European inventory of
societal values of culture


The term ‘identity’ refers to our sense of who we are as individuals and as members of social groups. This sense of self can be based on a number of different elements, including our gender, age, physical attributes, sexual orientation, religious affiliation, ethnicity, national belonging, political affiliations, professional field, and others. It is important to understand that one’s identity is always a mixture of several of these elements, as well as that it changes over time.

Likewise, since there are always social responses to our externalised or presumed identity, it is obvious that it also includes our sense of how others perceive and label us. These responses to our identity affect our self-concept, sense of value, and self-esteem.

Our personal identity can be seen as a narrative based on our memories, experiences, relationships, and values, continually composed in response to the questions ‘Who am I?’ and ‘How would I like the others to see me?’ However, since our personal identity is always at the same time our social identity, its creation presupposes some wider social categorisation of the components it is made of. In other words, we need to make sense of how the elements used in identity construction are perceived in the social context we live in. We also need to identify with some of these elements and compare them with other possible choices.

In social science terms, the concept of identity always involves both sameness and difference (Abercrombie et al. 2006). Although our identities undergo constant changes, some degree of sameness is needed to establish a sense of continuity as well as a basis of similarity with some groups exhibiting the same traits. On the other hand, differences are needed to make our personal and group identities distinguishable from those of others. In other words, transferred to the sphere of the social, identity ‘is about belonging, about what you have in common with some people, and what differentiates you from others’ (Weeks 1989).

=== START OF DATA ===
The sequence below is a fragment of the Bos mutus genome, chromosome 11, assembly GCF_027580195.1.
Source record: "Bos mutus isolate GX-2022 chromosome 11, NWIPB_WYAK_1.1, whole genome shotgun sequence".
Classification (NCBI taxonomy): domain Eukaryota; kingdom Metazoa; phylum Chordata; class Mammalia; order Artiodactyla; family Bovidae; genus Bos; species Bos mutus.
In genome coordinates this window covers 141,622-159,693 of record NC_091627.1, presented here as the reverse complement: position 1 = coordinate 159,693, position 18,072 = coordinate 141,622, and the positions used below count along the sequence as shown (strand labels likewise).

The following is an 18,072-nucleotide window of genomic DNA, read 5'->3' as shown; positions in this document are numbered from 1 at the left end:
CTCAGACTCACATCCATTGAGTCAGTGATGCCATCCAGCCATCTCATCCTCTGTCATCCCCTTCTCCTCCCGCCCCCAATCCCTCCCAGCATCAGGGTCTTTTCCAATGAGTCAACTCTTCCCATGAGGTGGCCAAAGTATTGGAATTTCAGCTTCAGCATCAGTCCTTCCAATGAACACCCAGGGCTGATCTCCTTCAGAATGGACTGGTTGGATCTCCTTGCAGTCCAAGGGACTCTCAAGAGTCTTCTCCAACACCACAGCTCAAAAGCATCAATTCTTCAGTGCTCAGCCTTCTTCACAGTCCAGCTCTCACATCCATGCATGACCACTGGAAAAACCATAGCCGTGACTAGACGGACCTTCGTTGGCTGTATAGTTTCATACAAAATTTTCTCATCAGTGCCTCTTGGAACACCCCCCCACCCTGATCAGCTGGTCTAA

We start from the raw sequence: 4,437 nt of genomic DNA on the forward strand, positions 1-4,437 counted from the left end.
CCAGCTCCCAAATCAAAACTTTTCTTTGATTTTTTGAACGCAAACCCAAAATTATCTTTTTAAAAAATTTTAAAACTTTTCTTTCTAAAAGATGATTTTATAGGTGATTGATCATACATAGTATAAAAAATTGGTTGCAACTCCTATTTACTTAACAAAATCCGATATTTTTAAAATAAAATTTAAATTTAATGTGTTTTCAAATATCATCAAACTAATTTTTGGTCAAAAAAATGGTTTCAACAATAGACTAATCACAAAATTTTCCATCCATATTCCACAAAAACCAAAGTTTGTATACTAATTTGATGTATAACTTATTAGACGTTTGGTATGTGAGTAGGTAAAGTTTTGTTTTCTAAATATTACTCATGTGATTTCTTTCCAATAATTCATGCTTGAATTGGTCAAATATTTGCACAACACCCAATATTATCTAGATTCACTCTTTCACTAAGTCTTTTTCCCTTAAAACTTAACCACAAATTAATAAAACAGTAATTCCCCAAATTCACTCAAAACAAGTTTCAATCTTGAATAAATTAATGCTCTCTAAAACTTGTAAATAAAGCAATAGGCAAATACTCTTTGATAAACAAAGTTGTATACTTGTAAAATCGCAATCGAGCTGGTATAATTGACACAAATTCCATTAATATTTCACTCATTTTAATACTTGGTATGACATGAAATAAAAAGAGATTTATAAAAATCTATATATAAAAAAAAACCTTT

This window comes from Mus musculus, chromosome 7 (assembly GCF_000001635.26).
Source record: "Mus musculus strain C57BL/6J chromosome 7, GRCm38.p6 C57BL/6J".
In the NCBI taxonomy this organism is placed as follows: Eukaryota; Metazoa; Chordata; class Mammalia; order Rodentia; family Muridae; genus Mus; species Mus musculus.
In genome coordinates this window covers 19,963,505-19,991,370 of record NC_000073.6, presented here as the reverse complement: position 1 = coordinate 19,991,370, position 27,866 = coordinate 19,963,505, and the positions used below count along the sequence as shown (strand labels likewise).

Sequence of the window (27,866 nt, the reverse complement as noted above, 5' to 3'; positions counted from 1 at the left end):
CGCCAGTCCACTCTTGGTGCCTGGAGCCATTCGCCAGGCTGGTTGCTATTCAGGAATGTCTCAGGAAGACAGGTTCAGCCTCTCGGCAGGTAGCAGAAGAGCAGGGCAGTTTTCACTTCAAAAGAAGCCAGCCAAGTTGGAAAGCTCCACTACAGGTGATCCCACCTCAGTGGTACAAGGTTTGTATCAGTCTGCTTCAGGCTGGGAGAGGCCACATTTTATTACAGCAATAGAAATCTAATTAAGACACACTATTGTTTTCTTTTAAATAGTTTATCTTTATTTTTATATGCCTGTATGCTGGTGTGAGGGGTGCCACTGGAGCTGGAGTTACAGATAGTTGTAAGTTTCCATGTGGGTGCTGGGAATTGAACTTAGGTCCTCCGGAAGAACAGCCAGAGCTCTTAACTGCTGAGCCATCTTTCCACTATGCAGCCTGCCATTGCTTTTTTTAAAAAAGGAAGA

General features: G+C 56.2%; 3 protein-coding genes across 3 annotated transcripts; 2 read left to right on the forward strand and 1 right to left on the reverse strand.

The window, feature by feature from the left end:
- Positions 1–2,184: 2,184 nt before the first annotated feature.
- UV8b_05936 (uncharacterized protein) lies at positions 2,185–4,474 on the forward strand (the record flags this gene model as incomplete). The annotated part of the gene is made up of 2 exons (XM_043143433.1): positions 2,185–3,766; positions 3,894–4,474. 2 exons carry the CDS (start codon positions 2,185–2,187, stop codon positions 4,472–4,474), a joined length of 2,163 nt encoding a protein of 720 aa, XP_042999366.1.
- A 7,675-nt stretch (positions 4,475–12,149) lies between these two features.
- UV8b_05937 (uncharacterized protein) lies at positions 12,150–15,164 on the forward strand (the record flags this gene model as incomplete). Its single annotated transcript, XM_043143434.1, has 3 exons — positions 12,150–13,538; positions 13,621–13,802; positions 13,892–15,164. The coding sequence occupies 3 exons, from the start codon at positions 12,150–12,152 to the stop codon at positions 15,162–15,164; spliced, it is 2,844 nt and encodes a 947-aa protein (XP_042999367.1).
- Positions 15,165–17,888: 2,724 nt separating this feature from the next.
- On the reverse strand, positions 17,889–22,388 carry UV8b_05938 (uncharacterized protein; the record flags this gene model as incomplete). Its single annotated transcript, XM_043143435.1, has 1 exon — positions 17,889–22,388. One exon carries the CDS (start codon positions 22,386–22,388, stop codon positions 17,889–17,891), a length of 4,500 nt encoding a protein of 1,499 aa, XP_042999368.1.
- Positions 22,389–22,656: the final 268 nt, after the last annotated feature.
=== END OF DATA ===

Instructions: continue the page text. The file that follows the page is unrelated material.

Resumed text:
When using this concept, special attention should be paid to several points. First, identity is ‘a process – identification – not a “thing”; it is not something that one can have, or not, it is something that one does (Jenkins 2014). What is at stake is an ongoing relation, not a finished or a given ‘substance’. The reification of ‘identity’, its pre-theoretical ‘thingification’, makes such a concept scientifically useless. Therefore, it cannot be emphasised enough that identity ‘is not something tangible, material or visible’ (Malešević 2002), although something tangible, material, visible and audible can, and most often does, implicate, and thereby constantly produce, a certain identity.

Furthermore, ‘identification doesn’t determine what humans do, although this claim is often made by politicians and others.’ In other words, ‘Knowing “the map” – or even just approximately where we are – does not necessarily tell us where we should go next (although a better or worse route to our destination might be suggested)’ (Jenkins 2014). There is no simple cause and effect connection between one’s identity and her/his actions; the relation is much more complex.

And finally, one should bear in mind that identities (i.e., categorisations and identifications they are based on) are always embedded in various power relations. To know ‘who is who’ and where they stand is never a question of impartial classification. As emphasised by Jenkins (2014), ‘at the very least, classification implies evaluation, and often much more’.

Taking all of the above into account, Jenkins (2014) gives a starting (or, as he says, ‘minimal’) sociological definition of identity. According to this author,

This explanation of identity could be supplemented by that of Manuel Castells. Namely, the latter one takes culture into account, since Castells defines identity as ‘the process of construction of meaning on the basis of a cultural attribute, or a related set of cultural attributes, that is given priority over other sources of meaning’ (2010).

Such a definition of identity is obviously important for cultural policy. Not only does it point to the importance of culture in identity construction, but it also serves as a basis for discussion of the processes of cultural change in the context of globalisation. Due to an ever-increasing number of intercultural contacts as well as the global use of culture for commercial purposes, these processes have resulted in changing the cultural identities of individuals and communities around the world. They are facilitated by the megatrends of digitalisation and the increasing mobility of individuals with different cultural backgrounds, be it in the form of tourism or migrations. All these changes have led to the increasing hybridisation of cultures but also to different forms of resistance within the framework of identity politics. (MJ, MP)


See also:  Globalization and cultural policy; Multiculturalism; Identity politics; Culture and place-making; Cultural citizenship